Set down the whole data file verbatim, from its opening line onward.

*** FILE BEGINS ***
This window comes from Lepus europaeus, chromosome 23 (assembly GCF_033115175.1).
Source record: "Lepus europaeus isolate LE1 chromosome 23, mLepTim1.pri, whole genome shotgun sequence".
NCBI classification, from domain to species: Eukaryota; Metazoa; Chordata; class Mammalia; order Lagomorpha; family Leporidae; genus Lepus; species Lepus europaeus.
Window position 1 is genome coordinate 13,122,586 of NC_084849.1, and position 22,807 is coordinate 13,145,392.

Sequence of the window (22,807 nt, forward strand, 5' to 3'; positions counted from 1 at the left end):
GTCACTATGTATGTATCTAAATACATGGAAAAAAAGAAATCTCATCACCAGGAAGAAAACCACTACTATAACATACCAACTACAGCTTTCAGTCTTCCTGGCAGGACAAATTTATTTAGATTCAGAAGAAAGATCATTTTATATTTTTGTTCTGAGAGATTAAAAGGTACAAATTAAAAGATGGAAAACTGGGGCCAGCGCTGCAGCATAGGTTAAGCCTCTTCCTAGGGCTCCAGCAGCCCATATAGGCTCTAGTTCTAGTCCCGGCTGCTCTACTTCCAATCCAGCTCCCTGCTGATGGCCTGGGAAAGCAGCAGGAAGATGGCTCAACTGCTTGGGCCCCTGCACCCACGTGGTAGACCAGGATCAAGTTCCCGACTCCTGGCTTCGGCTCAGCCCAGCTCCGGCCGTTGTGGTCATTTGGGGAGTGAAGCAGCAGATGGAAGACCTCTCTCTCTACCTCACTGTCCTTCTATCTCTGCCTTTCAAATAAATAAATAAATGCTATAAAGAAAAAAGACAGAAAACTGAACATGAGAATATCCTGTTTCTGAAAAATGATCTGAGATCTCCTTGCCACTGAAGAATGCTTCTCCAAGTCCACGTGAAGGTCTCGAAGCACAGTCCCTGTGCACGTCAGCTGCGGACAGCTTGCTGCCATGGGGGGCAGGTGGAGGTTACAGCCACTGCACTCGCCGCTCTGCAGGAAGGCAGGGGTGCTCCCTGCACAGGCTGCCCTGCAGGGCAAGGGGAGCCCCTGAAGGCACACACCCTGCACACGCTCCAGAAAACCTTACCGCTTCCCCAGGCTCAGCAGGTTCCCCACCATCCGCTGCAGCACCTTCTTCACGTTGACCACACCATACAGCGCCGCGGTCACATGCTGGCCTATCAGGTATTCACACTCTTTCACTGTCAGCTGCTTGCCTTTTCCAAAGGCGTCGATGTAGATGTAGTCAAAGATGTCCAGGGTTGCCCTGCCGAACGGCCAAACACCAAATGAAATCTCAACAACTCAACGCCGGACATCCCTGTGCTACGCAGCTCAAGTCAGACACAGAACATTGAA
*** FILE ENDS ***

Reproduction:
This window comes from Lepus europaeus, chromosome 23 (assembly GCF_033115175.1).
Source record: "Lepus europaeus isolate LE1 chromosome 23, mLepTim1.pri, whole genome shotgun sequence".
NCBI classification, from domain to species: Eukaryota; Metazoa; Chordata; class Mammalia; order Lagomorpha; family Leporidae; genus Lepus; species Lepus europaeus.
Window position 1 is genome coordinate 13,122,586 of NC_084849.1, and position 22,807 is coordinate 13,145,392.

Sequence of the window (22,807 nt, forward strand, 5' to 3'; positions counted from 1 at the left end):
GTCACTATGTATGTATCTAAATACATGGAAAAAAAGAAATCTCATCACCAGGAAGAAAACCACTACTATAACATACCAACTACAGCTTTCAGTCTTCCTGGCAGGACAAATTTATTTAGATTCAGAAGAAAGATCATTTTATATTTTTGTTCTGAGAGATTAAAAGGTACAAATTAAAAGATGGAAAACTGGGGCCAGCGCTGCAGCATAGGTTAAGCCTCTTCCTAGGGCTCCAGCAGCCCATATAGGCTCTAGTTCTAGTCCCGGCTGCTCTACTTCCAATCCAGCTCCCTGCTGATGGCCTGGGAAAGCAGCAGGAAGATGGCTCAACTGCTTGGGCCCCTGCACCCACGTGGTAGACCAGGATCAAGTTCCCGACTCCTGGCTTCGGCTCAGCCCAGCTCCGGCCGTTGTGGTCATTTGGGGAGTGAAGCAGCAGATGGAAGACCTCTCTCTCTACCTCACTGTCCTTCTATCTCTGCCTTTCAAATAAATAAATAAATGCTATAAAGAAAAAAGACAGAAAACTGAACATGAGAATATCCTGTTTCTGAAAAATGATCTGAGATCTCCTTGCCACTGAAGAATGCTTCTCCAAGTCCACGTGAAGGTCTCGAAGCACAGTCCCTGTGCACGTCAGCTGCGGACAGCTTGCTGCCATGGGGGGCAGGTGGAGGTTACAGCCACTGCACTCGCCGCTCTGCAGGAAGGCAGGGGTGCTCCCTGCACAGGCTGCCCTGCAGGGCAAGGGGAGCCCCTGAAGGCACACACCCTGCACACGCTCCAGAAAACCTTACCGCTTCCCCAGGCTCAGCAGGTTCCCCACCATCCGCTGCAGCACCTTCTTCACGTTGACCACACCATACAGCGCCGCGGTCACATGCTGGCCTATCAGGTATTCACACTCTTTCACTGTCAGCTGCTTGCCTTTTCCAAAGGCGTCGATGTAGATGTAGTCAAAGATGTCCAGGGTTGCCCTGCCGAACGGCCAAACACCAAATGAAATCTCAACAACTCAACGCCGGACATCCCTGTGCTACGCAGCTCAAGTCAGACACAGAACATTGAA